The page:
(former) Independent Chapel, St John’s Square, Launceston


Built 1842 to replace a smaller wooden chapel.
Known as St Johns Chapel, later Princes Square Chapel
Replaced in 1885 by new and larger Christ Church next door (on the left in the photo), and became Milton Hall.

Photo while in use.


Towards the close of 1838 the Rev. John West arrived in Tasmania, having been sent out with the Rev. Alexander Morison, now of Melbourne, by the Colonial Missionary Society to carry on mission work in the northern districts of this island. Whilst thus engaged Mr. West occasionally preached in Launceston, where he gradually gathered around him a band of earnest fellow workers, who ware charmed by his gentle winning manner and his deep thoughtful teaching. On 12th June, 1840, the church fellowship was formed, consisting of eight male and ten female members, one of the latter being the sole survivor to-day. The infant church met for worship in the Infant School whilst a small wooden chapel was being prepared in Frederick-street-the same that, after being converted into dwelling houses, was recently demolished by order of the Municipal Council. Soon the little chapel failed to provide sufficient accommodation, and a larger and more commodious building was projected. An admirable site near by was purchased, and on Thursday, 2nd September, 1841, the foundation stone of what is now spoken of as the old church was laid by the Rev. H. Dowling (Baptist), Mr. West offering prayer and delivering an address. In the evening Mr. Dowling preached to a large audience. The building proceeded rapidly, and on the evening of Friday, 12th August, 1812, the dedication service was held, the Rev. Joseph Beasley Congregational minister of Green Ponds (afterwards pastor of Redfern Church, Sydney), preaching. On the following Sunday, August 14, three services were hold, conducted respectively by Revs. H. Dowling, J. Beazley, and James Garrett (Presbyterian).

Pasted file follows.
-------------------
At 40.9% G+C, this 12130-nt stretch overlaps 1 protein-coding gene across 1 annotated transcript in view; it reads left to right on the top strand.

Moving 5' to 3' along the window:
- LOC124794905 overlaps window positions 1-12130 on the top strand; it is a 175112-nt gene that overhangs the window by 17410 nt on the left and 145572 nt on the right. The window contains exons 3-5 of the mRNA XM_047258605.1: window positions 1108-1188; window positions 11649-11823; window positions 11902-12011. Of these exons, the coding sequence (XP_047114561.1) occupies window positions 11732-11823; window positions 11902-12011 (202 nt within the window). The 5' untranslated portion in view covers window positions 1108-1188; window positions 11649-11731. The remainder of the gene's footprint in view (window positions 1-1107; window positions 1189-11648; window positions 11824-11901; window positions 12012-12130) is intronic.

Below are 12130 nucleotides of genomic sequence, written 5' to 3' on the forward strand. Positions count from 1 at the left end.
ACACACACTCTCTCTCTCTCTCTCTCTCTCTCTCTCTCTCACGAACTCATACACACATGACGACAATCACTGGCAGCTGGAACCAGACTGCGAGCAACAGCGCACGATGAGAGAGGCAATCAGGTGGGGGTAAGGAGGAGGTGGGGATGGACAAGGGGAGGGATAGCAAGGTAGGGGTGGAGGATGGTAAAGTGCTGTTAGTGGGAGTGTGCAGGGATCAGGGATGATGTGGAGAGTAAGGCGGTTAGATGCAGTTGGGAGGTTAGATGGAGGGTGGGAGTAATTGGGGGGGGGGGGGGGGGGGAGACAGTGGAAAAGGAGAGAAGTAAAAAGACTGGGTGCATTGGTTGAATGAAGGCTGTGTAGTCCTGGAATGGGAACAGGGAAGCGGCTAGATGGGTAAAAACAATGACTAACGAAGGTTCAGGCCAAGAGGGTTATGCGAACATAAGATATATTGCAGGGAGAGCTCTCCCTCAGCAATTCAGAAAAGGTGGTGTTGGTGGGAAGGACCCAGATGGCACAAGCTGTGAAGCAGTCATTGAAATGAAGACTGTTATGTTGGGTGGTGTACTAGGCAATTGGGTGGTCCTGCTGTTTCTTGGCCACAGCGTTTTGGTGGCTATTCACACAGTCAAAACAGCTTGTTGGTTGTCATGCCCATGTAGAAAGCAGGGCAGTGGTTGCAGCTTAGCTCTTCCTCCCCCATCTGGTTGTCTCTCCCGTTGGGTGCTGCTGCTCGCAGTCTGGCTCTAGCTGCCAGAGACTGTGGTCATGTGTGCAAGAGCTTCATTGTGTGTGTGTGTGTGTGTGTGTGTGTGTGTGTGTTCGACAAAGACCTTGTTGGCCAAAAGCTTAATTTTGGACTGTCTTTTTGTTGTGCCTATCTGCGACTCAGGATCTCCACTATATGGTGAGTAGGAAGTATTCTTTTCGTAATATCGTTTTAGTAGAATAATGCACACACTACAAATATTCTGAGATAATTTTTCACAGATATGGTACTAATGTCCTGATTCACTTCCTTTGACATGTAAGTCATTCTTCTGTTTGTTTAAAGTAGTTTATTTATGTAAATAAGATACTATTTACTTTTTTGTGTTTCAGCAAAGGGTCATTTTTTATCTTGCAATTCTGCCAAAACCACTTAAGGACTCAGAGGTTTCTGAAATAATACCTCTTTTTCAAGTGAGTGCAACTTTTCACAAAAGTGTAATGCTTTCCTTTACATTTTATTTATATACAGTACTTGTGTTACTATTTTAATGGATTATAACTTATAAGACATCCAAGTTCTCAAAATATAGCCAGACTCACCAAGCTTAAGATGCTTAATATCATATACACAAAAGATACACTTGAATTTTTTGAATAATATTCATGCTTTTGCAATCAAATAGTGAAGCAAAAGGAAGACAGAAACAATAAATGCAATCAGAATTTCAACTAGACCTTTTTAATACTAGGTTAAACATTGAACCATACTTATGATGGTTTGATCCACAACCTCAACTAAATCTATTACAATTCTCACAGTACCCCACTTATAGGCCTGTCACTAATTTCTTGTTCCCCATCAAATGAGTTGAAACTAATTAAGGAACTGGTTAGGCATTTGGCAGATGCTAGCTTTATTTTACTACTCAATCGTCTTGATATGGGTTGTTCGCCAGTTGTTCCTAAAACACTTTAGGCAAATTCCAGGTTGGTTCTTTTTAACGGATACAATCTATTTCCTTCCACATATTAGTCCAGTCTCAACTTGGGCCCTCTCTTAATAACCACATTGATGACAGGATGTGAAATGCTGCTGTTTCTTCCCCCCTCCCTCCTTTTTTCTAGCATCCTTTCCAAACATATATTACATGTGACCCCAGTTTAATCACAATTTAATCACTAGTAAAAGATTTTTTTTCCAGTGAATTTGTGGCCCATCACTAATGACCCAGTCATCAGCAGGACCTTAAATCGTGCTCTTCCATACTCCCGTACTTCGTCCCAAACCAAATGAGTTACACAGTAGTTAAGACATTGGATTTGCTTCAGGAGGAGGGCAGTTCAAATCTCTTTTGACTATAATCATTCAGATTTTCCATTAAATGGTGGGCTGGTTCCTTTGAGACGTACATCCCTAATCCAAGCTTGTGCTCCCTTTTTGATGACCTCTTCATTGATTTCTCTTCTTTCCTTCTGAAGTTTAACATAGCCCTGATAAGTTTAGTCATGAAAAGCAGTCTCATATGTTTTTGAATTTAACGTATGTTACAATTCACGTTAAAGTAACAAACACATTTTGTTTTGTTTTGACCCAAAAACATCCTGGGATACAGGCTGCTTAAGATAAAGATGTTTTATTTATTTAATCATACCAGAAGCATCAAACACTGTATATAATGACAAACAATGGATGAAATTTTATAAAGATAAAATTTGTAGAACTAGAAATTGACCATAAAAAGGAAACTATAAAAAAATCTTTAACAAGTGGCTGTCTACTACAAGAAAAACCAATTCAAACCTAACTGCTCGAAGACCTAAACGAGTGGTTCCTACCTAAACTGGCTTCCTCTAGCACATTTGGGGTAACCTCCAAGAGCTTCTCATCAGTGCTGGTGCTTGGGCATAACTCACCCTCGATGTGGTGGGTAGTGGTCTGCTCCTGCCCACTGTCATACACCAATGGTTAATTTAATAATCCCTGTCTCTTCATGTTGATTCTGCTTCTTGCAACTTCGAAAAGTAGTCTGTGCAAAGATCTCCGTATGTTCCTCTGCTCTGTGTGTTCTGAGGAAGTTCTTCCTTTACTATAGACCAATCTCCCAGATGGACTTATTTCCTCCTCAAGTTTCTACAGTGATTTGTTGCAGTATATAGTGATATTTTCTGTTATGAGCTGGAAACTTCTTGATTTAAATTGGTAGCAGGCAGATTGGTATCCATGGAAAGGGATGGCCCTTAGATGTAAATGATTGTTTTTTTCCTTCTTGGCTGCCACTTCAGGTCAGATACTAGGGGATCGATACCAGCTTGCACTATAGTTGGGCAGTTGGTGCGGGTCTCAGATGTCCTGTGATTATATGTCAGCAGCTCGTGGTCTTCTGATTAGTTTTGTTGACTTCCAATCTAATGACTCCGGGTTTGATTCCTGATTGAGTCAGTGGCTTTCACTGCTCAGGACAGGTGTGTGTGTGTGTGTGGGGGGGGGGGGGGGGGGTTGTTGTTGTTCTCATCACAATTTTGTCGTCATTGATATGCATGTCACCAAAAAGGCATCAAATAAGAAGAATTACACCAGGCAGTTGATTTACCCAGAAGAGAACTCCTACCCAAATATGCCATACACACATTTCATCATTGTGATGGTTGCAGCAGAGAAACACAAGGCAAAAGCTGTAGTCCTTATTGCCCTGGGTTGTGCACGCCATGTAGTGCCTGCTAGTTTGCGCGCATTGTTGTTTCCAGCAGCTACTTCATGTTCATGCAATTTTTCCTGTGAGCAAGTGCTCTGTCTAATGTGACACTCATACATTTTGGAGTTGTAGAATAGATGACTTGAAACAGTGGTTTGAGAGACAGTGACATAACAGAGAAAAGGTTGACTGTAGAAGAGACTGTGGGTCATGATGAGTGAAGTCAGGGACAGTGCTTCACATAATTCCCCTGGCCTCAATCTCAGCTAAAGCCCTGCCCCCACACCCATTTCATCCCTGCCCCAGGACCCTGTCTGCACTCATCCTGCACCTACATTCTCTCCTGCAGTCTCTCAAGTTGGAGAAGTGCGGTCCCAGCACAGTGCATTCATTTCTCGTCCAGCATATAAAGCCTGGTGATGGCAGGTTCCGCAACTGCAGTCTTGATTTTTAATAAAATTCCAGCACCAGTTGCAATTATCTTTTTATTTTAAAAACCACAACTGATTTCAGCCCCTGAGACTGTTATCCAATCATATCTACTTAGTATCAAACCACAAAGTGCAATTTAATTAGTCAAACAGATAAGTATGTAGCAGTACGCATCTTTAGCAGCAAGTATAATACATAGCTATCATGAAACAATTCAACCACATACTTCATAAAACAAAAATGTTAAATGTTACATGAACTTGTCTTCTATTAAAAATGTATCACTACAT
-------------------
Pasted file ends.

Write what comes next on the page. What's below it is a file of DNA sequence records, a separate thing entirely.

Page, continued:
Launceston Examiner, 20 October 1885


A MEETING was held on Friday last amongst the members of the Independent Chapel, Frederick-street, for the purpose of taking steps to erect a new chapel upon an allotment of ground adjoining the residence of Mr. Sams. It was unanimously agreed that the present chapel is far too small for the rapidly-encreasing congregation, and that another more commodious should be immediately commenced. The almost incredible sum of £580 was subscribed by the members and congregation present. We have often had occasion to extol the spirit of liberality which is so universally displayed amongst our little community, in all matters either of religion or education. There is not a place in the world where, in comparison with the number of inhabitants, so many places of worship could be found. In addition to this intended chapel, there is a handsome church being erected for the Catholics, on the square at the foot of the Cataract Hill. The Wesleyan Chapel, Patterson-street, the Independent Chapel, Ta mar-street, and the Chapel in Frederick-street, the Baptist Chapel in York-street, and the Catholic Chapel in Cameron-street, have all been built within the last four or five years, and principally by public subscription.
Launceston Advertiser, 15 April 1841

Launceston Advertiser 1 July 1841
Launceston Advertiser 1 July 1841


The Ceremony of laying the foundation stone of a new Independent Chapel in the Church Square, took place on Thursday afternoon. A large concourse of people assembled on the occasion and after singing a variety of hymns, they were addressed by the Rev. Mr. West, who commented in a most appropriate manner upon the ceremony they were performing, and entered into a brief exposition of the tenets and principles of the religion for the purposes of which the new Chapel was about being erected. The Rev. Henry Doming, Baptist Minister, also officiated at the ceremony and subsequently addressed a large congregation at the Independent Chapel in Frederick-street. An Inscription commemorative of the event was enclosed in a bottle and deposited under the foundation stone. It was announced for the especial information of those who might, through the depression of the times, be stimulated to follow the example of the depredators who purloined the coins placed under the foundation stone or the New Norfolk College, that the bottle, besides the inscription, contained only a solitary four-penny piece.
Launceston Courier, 6 September 1841

Launceston Examiner 6 August 1842
Launceston Examiner, 6 August 1842

From the back, the chapel is the building on the left.  The right hand building is the larger church.

Cornwall Chronicle 27 August 1842
Cornwall Chronicle, 27 August 1842

Internal photos from 8 September 2018:

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